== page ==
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Concept# Hexagon

Summary

In geometry, a hexagon (from Greek ἕξ, hex, meaning "six", and γωνία, gonía, meaning "corner, angle") is a six-sided polygon. The total of the internal angles of any simple (non-self-intersecting) hexagon is 720°.
A regular hexagon has Schläfli symbol {6} and can also be constructed as a truncated equilateral triangle, t{3}, which alternates two types of edges.
A regular hexagon is defined as a hexagon that is both equilateral and equiangular. It is bicentric, meaning that it is both cyclic (has a circumscribed circle) and tangential (has an inscribed circle).
The common length of the sides equals the radius of the circumscribed circle or circumcircle, which equals times the apothem (radius of the inscribed circle). All internal angles are 120 degrees. A regular hexagon has six rotational symmetries (rotational symmetry of order six) and six reflection symmetries (six lines of symmetry), making up the dihedral group D6. The longest diagonals of a regular hexagon, connecting diametrically opposite vertices, are twice the length of one side. From this it can be seen that a triangle with a vertex at the center of the regular hexagon and sharing one side with the hexagon is equilateral, and that the regular hexagon can be partitioned into six equilateral triangles.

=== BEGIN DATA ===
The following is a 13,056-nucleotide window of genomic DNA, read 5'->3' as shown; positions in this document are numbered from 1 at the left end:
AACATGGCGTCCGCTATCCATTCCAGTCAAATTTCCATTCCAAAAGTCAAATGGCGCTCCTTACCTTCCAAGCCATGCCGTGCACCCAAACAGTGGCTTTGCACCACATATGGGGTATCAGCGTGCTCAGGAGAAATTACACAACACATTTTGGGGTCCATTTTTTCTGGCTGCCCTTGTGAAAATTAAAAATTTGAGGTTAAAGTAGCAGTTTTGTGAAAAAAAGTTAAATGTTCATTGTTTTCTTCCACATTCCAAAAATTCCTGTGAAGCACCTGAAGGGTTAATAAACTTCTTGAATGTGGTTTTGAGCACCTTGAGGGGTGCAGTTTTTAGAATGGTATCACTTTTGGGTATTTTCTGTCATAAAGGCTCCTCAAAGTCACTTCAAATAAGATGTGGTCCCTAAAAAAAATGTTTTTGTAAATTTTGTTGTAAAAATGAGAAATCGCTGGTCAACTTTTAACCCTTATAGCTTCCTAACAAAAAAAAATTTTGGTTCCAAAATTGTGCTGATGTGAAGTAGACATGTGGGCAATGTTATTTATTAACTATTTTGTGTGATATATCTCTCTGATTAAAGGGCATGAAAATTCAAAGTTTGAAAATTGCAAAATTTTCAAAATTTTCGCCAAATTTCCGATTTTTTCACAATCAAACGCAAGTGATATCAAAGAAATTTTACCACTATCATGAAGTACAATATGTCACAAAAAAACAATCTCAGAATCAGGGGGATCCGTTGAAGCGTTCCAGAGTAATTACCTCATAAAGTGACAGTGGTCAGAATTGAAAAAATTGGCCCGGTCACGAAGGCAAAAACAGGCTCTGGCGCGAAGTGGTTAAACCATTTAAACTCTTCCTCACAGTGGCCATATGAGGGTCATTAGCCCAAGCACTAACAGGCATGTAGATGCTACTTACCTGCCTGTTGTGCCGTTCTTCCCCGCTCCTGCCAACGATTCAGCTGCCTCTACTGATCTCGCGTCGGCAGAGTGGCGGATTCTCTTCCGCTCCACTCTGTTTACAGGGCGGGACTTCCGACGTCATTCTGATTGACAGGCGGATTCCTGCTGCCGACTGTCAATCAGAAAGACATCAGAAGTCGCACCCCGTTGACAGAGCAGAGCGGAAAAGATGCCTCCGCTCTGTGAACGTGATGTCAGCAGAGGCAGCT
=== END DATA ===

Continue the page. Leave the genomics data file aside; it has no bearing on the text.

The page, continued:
Like squares and equilateral triangles, regular hexagons fit together without any gaps to tile the plane (three hexagons meeting at every vertex), and so are useful for constructing tessellations. The cells of a beehive honeycomb are hexagonal for this reason and because the shape makes efficient use of space and building materials. The Voronoi diagram of a regular triangular lattice is the honeycomb tessellation of hexagons. It is not usually considered a triambus, although it is equilateral.
The maximal diameter (which corresponds to the long diagonal of the hexagon), D, is twice the maximal radius or circumradius, R, which equals the side length, t.

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In Euclidean geometry, a regular polygon is a polygon that is direct equiangular (all angles are equal in measure) and equilateral (all sides have the same length). Regular polygons may be either convex, star or skew. In the limit, a sequence of regular polygons with an increasing number of sides approximates a circle, if the perimeter or area is fixed, or a regular apeirogon (effectively a straight line), if the edge length is fixed. These properties apply to all regular polygons, whether convex or star.

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